The ability to screen for abuse history is clinically important. Although many medical patients with a history of childhood abuse do not improve with standard treatment of their medical disease, they may benefit from the integration of standard medical treatments and psychological treatments, such as psychotherapy or psychotropic medication, once their trauma history is recognized.15- 17 Practice guidelines and recommendations for a number of psychiatric and nonpsychiatric medical conditions call for an assessment of abuse history.10,18- 20 Recommendations, however, are not specific about the conditions under which screening is appropriate or the questions that most accurately elicit abuse history. In practice, inquiry about abuse is not part of routine care, even when physicians believe that it may be relevant to patient management.21 Numerous observer-rated and self-report instruments have been developed to assess childhood trauma in adults, but they tend to be too time-consuming to function as a brief screen.22 Thus, when screening does take place in medical clinics, it often involves embedding a few broad screening questions such as “Have you ever been physically, sexually, or emotionally abused?” into an initial intake form.
Evidence from longitudinal studies of adults with a documented history of childhood abuse demonstrates that retrospective reporting is prone to high false-negative rates.23 This problem may be exacerbated when the history is elicited using broad labeling terms such as abuse rather than with questions about behaviorally specific experiences.24,25 In addition, while both women and men underreport abusive experiences, men may be even less likely than women to explicitly label themselves as survivors of abuse.26,27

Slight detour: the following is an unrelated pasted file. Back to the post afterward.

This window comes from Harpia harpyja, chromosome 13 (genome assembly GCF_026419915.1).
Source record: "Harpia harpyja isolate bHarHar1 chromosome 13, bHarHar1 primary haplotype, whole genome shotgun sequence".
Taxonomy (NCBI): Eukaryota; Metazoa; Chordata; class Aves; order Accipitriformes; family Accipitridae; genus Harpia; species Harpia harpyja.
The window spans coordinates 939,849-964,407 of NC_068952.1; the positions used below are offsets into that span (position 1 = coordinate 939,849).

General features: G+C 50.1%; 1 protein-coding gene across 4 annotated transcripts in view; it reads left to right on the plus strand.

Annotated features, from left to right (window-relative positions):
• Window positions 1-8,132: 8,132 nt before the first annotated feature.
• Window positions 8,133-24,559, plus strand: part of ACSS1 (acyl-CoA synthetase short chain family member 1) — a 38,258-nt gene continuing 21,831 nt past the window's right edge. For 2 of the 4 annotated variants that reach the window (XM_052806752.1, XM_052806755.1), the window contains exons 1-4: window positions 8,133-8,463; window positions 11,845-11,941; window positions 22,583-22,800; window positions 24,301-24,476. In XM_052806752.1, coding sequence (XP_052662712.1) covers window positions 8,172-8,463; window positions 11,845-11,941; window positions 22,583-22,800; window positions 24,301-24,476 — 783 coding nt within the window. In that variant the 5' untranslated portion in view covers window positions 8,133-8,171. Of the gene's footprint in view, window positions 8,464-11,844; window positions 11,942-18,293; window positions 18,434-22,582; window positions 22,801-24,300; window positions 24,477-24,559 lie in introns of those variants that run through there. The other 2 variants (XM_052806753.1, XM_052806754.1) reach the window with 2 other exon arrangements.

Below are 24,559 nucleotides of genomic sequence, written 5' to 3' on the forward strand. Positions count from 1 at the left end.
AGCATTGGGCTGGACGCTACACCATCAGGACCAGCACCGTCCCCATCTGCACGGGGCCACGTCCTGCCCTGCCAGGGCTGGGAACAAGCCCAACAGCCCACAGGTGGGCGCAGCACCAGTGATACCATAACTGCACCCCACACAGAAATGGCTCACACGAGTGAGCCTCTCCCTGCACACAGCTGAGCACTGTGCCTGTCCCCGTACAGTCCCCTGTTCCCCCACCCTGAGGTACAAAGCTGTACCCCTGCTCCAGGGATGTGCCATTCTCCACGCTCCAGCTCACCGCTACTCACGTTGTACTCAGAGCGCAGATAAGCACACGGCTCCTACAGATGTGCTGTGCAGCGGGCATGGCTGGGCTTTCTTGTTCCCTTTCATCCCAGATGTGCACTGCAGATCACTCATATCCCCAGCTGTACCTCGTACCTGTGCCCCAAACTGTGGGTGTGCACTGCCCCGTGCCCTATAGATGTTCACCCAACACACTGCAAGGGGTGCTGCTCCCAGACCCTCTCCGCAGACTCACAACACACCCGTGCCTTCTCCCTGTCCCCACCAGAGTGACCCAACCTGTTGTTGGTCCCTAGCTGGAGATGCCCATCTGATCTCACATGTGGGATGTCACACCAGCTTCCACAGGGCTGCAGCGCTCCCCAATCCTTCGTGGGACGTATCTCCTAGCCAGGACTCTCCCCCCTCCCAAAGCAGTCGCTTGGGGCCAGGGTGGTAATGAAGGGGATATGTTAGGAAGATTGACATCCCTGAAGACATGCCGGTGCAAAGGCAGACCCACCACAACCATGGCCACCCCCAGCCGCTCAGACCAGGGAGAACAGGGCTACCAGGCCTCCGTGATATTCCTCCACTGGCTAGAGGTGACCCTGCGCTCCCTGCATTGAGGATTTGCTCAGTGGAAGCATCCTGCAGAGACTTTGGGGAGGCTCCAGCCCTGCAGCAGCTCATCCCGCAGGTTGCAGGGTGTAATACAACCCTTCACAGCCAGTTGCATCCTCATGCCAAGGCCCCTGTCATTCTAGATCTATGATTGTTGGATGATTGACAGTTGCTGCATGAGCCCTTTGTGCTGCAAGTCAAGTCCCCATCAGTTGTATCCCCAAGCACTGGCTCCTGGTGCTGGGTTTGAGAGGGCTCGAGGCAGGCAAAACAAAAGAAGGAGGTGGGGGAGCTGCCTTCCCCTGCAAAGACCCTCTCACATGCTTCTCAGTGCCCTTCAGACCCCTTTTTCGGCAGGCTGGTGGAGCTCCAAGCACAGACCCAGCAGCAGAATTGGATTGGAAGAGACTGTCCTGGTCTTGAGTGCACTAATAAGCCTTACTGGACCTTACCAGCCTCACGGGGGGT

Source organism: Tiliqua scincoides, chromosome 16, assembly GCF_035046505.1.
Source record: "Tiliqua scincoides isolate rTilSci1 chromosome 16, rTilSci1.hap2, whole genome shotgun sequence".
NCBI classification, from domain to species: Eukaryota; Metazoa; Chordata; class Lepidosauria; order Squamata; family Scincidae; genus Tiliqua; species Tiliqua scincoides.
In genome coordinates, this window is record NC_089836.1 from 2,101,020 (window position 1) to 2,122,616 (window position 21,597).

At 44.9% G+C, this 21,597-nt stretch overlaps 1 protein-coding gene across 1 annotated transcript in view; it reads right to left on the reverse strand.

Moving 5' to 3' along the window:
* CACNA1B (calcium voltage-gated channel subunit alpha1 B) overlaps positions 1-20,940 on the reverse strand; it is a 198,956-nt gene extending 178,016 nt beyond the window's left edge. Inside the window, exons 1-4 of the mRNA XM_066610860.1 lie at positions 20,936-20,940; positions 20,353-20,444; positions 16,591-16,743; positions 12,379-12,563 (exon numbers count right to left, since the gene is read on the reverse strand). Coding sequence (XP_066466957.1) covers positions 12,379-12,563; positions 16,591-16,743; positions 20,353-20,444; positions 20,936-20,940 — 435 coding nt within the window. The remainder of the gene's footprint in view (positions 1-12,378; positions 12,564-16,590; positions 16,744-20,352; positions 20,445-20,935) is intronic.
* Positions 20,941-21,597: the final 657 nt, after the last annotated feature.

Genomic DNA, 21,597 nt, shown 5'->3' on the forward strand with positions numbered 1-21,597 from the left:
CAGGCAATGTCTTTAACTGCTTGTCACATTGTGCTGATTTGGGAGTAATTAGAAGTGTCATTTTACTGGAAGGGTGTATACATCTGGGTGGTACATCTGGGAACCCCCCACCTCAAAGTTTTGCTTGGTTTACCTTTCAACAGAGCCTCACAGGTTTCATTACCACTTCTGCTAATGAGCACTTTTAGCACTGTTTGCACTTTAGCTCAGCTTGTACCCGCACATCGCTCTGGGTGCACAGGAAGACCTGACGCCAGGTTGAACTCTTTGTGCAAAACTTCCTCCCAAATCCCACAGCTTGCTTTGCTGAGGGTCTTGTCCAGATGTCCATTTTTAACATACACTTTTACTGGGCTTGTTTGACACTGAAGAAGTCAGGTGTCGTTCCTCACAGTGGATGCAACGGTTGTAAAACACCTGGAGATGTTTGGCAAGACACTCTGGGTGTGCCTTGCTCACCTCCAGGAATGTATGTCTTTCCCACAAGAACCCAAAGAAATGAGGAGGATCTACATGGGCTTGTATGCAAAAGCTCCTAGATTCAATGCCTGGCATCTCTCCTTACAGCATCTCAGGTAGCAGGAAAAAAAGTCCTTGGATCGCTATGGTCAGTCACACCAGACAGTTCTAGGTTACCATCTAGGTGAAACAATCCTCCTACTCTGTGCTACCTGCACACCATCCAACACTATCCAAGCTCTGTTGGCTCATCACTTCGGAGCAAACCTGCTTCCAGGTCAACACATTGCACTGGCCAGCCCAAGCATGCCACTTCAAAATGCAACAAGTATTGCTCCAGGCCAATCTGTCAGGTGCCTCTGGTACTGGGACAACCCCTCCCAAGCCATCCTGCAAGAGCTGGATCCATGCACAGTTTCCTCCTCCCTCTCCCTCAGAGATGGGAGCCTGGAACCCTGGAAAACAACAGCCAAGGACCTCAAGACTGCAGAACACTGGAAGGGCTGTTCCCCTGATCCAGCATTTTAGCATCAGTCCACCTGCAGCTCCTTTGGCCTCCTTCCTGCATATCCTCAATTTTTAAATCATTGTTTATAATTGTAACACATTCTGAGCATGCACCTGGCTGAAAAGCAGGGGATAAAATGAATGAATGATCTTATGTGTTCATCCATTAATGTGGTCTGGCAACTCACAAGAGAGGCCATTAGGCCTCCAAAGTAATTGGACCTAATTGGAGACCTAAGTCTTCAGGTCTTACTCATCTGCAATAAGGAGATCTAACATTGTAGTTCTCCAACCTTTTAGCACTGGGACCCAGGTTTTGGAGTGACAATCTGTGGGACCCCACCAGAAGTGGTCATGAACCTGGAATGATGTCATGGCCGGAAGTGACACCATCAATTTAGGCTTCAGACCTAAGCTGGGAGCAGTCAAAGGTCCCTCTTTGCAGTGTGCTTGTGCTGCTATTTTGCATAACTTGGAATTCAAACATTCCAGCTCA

We conducted an exploratory study using questions about childhood abuse from the Childhood Trauma Questionnaire–Short Form (CTQ-SF)28 in a large community-based sample to assess the adequacy of broad screening questions about abuse that are often asked in medical clinics. Specifically, we sought to (1) evaluate the degree to which broad questions using the actual term abuse might result in the underidentification of patients who report having experienced one or more behaviorally defined abusive experiences in their childhood, (2) assess the degree to which this problem might be exacerbated among male patients, and (3) identify a small set of questions to improve screening for childhood abuse.
The CTQ-SF was administered as part of 2 large population surveys, the 2003 Mid-South Social Survey Research Program and the 1997 Memphis Area Study. Households were randomly sampled from telephone numbers found in the Memphis and surrounding Shelby County telephone directory. Eligible respondents were English-speaking residents aged 18 to 75 years for the 2003 survey and 18 to 65 years for the 1997 survey. For uniformity across samples, only respondents aged 18 to 65 years from the 2003 survey were included in this study. Households were randomly designated as male or female prior to telephone contact. If the person answering the telephone was of the specified sex, only that person could be interviewed. If the person was not of the specified sex, the interviewer asked the person to choose a household member of the specified sex. If a person of the specified sex did not live in the household, the person answering the telephone became the selected respondent. Both the 2003 and the 1997 studies were approved by the University of Memphis internal review board.